This is the phase where I slowly begin to play, learn the notes and make little sections in the piece. My code for sections in sheet music happen to be stars, not entirely sure why but there you have it. ┬áThey are critical in splitting up the piece to be more digestible. Often, these sections coincide with when the piece makes a marked change, or if it repeats a previous theme in a slightly varied fashion, or if simply there’s a particular part that is just the section from hell, and you want to separate it from the rest.

Here’s an example of making sections in my copy of a Brahms Intermezzo, op. 118 no.2:


Sections really form the core of it all to me. They help with giving structure to practice – if there’s a section you’re particularly weak at, you can play it over and over and over again until you’re comfortable before moving on to the next star. Sections also help with memorisation, which can happen while practicing anyways. Splitting it up mentally early on, helps the mind anchor to certain beginnings and transitions, and it makes it much easier than looking at the piece whole and wondering how to remember all those notes.

At the end of it all ofcourse, no matter how far I’ve come in the piece, I make it a point to play from the beginning to whichever section I’m working, just to bring it all together early on. Afterall, it was written as a single piece, and not 12 sections! ­čÖé

Practice and Memorisation:

This is the part that’s always really fun for me, because this is where you begin to get peeks of how it’s supposed to sound while playing. And it can be really rewarding and exciting. Some schools of thought advocate learning just the notes first, and leaving the dynamics, pedalling and all the other details for later. That just doesn’t make sense to me. Much like how I like to bring sections together early on and play them whole, I also like to bring together all aspects of the music early on.

It’s difficult to imagine separating notes from the other aspects of music because they’re never played separately. ┬áSure, there are always the moments where there’s the one bit with awkward fingering where that needs to get sorted out before one can move further. Even then, I always think it’s a good idea to integrate as much of the details of the music (dynamics, touch, feeling) while practicing. This is the stage where things are being practiced at a comfortable pace, and the piece solidifies in the mind. Things get put into place the more one plays. and progress while sometimes slow, happens. And while the mind takes it all in, it’s important to keep it all whole and make sure all the details are correct while memorising. The most annoying in the world is to memorise something wrong, only to have to go back and undo the learning and then relearn it correctly.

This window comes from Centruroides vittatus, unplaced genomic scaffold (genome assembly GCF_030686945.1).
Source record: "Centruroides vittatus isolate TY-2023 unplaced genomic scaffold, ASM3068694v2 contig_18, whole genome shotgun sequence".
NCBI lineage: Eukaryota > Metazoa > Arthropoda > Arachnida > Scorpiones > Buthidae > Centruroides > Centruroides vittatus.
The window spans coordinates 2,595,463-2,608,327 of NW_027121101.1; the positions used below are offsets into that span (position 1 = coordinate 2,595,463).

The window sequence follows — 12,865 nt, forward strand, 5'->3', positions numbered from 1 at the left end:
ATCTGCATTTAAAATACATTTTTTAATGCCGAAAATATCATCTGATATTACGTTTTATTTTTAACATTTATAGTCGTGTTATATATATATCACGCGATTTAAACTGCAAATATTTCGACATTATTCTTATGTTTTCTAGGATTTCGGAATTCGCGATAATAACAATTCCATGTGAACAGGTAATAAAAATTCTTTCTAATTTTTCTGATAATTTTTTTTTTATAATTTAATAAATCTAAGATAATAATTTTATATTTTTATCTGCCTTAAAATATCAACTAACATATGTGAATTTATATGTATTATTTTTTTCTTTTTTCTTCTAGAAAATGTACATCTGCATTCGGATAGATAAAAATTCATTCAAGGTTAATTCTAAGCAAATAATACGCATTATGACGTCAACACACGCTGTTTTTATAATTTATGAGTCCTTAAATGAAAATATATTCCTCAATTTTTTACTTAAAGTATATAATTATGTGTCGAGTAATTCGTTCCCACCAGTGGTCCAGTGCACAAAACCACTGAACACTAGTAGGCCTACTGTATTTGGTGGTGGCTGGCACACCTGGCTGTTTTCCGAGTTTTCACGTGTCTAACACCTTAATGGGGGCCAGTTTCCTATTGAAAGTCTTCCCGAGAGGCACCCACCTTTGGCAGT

An omg moment in Brahms. I actually wrote that too.

An omg moment in Brahms. I actually wrote that too.

Further along the road, when I’m more comfortable with the piece, I start thinking about how I would interpret whatever the composer is saying. Why did I choose the piece? What did I like about it that inspired me to learn it?

Practice, Practice, Practice

This is the part that the “blood, sweat and tears” alludes to. This is the phase where you’re almost there with the piece, but have to iron out a few things. It’s the last little bit that makes it perfect – or as close to perfect as you can get!

It can be surprising how much practice getting there can take. Sometimes it can take as long as all the other previous parts of the journey combined. And sometimes more. It’s the phase where everything will fall into place on occasion, and it’s exhilarating when it does. And then it goes and falls flat on you the very next moment. Often, I never know whether to laugh or cry and as I type this out, I just happen to experience this with Mozart not too long ago.

This is also when you slowly, mentally build up the stamina to play the entire piece, and perhaps even prepare to perform it in front of other people. ┬áThere’s no magic answer as to how long this stage takes, or how many times a piece needs to be played. My personal rule of thumb is that if I can see the piece in my sleep, it’s close to being done. And if someone wakes me up in the middle of night and I feel I could still play it, it’s definitely ready. (No one has tested that yet though, thank goodness!) ­čÖé

Practice is fantastic, but there are lot of elements that need to come together when learning a piece. Simply practicing over and over without any thought to the structure of a piece doesn’t always yield results.┬áPractice with thought is always better in my mind, than mundane mechanical repetition.┬áI still value all the other parts of the learning process – even my awesome stars that I make sections with. They helped me play pieces I never thought possible, or have my fingers moving in a way I never imagined, On that note, (no pun intended!) ┬ánever underestimate what practice and hard work can accomplish – they can surprise you!

Thank you for reading! ­čÖé

Hearing Things…